One head was discovered a decade ago in Khirbet Qeiyafa, about 20 miles from Tel Motza where Shua Kisilevitz and Oded Lipschits revealed two others earlier this year.

One head was discovered a decade ago in Khirbet Qeiyafa, about 20 miles from Tel Motza where Shua Kisilevitz and Oded Lipschits revealed two others earlier this year.

One head was discovered a decade ago in Khirbet Qeiyafa, about 20 miles from Tel Motza where Shua Kisilevitz (right) and Oded Lipschits revealed two others earlier this year.

One head was discovered a decade ago in Khirbet Qeiyafa, about 20 miles from Tel Motza where Shua Kisilevitz (right) and Oded Lipschits revealed two others earlier this year.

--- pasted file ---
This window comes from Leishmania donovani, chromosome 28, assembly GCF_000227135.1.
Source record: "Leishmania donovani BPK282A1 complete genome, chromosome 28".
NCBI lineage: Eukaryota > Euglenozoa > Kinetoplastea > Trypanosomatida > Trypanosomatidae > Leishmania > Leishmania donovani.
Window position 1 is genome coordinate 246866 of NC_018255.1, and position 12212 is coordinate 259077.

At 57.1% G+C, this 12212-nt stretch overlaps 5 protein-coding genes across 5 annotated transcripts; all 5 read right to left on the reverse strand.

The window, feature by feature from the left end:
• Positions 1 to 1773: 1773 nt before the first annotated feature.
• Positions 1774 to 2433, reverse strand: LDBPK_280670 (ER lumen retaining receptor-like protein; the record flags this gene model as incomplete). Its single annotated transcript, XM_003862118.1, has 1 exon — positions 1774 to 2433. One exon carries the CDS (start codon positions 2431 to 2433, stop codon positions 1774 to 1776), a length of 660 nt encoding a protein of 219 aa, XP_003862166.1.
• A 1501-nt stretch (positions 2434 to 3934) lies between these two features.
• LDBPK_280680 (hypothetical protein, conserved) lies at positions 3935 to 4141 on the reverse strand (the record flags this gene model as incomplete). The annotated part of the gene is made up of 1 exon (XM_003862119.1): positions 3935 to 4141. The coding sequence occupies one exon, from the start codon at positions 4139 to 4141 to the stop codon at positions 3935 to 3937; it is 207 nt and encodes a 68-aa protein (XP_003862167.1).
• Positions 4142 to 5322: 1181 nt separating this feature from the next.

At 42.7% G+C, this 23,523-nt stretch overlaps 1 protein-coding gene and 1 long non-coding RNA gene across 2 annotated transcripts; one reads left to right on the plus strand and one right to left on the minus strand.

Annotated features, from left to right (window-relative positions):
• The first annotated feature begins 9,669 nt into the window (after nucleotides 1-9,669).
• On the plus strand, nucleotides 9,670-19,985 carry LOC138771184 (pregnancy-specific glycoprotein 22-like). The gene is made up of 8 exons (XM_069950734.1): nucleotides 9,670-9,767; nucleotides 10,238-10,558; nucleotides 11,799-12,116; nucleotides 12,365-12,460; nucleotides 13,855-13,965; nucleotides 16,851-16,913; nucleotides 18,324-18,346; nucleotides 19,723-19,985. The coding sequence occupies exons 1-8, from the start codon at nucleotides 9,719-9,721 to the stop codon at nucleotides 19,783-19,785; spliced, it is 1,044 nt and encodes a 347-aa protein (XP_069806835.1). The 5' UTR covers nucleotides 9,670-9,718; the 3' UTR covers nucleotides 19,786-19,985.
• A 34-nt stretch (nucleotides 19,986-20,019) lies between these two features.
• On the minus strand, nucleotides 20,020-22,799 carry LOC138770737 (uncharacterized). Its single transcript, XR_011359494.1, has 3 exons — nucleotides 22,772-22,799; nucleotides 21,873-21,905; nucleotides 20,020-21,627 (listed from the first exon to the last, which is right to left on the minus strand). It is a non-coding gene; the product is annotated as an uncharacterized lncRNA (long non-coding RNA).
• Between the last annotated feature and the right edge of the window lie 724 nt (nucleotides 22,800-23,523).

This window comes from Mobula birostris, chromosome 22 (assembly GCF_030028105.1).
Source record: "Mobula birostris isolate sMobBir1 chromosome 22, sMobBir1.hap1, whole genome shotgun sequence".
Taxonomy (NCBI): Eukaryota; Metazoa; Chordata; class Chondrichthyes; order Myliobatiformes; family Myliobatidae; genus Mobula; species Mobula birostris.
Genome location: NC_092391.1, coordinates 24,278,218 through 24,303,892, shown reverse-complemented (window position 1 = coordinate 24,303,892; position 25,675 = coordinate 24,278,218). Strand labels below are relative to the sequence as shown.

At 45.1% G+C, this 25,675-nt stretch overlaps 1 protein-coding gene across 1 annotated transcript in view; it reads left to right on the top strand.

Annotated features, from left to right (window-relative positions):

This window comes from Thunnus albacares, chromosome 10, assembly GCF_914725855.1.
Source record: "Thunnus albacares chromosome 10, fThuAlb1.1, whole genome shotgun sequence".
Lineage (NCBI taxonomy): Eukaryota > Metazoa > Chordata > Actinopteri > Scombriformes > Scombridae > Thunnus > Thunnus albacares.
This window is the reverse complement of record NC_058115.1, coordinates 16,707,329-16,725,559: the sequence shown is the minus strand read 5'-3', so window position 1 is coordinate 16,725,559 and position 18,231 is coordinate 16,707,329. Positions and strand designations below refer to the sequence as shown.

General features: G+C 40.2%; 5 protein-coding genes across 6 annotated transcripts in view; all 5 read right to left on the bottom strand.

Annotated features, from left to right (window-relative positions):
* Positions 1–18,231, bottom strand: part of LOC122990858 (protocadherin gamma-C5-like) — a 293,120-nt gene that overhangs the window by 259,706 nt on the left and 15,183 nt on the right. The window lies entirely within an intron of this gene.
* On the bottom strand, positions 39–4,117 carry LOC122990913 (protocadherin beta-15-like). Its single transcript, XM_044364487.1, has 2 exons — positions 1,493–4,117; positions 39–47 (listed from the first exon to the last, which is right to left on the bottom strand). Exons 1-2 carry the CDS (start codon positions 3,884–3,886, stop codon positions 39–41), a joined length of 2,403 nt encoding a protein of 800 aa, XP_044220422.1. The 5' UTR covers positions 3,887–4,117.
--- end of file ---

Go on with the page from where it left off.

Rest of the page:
Kisilevitz and Oded Lipschits wrote: “Unfortunately, this article is pure sensationalism that caters to popular demand, which generates money, when it presents unfounded identification and (at best) an attempt as factual by ignoring research and existing professional studies, including by avoiding the reference to any publication by excavators. ”

Garfinkel addresses that the Bible is very clear about the prohibition against physical representations of god.

Nearby settlements actually appeal to many gods, but “the Kingdom of Judah was a different story and based on two concepts – that there is only one god and not many, and that you should not make a statute, a graven image of this, ‘is divided.

Some 3,000 years ago, there were worshipers of Jehovah, and then there was the storm of Canaanite God.

“The Canaanites,” writes Garfinkel, “did not draw a man of the god on a horse.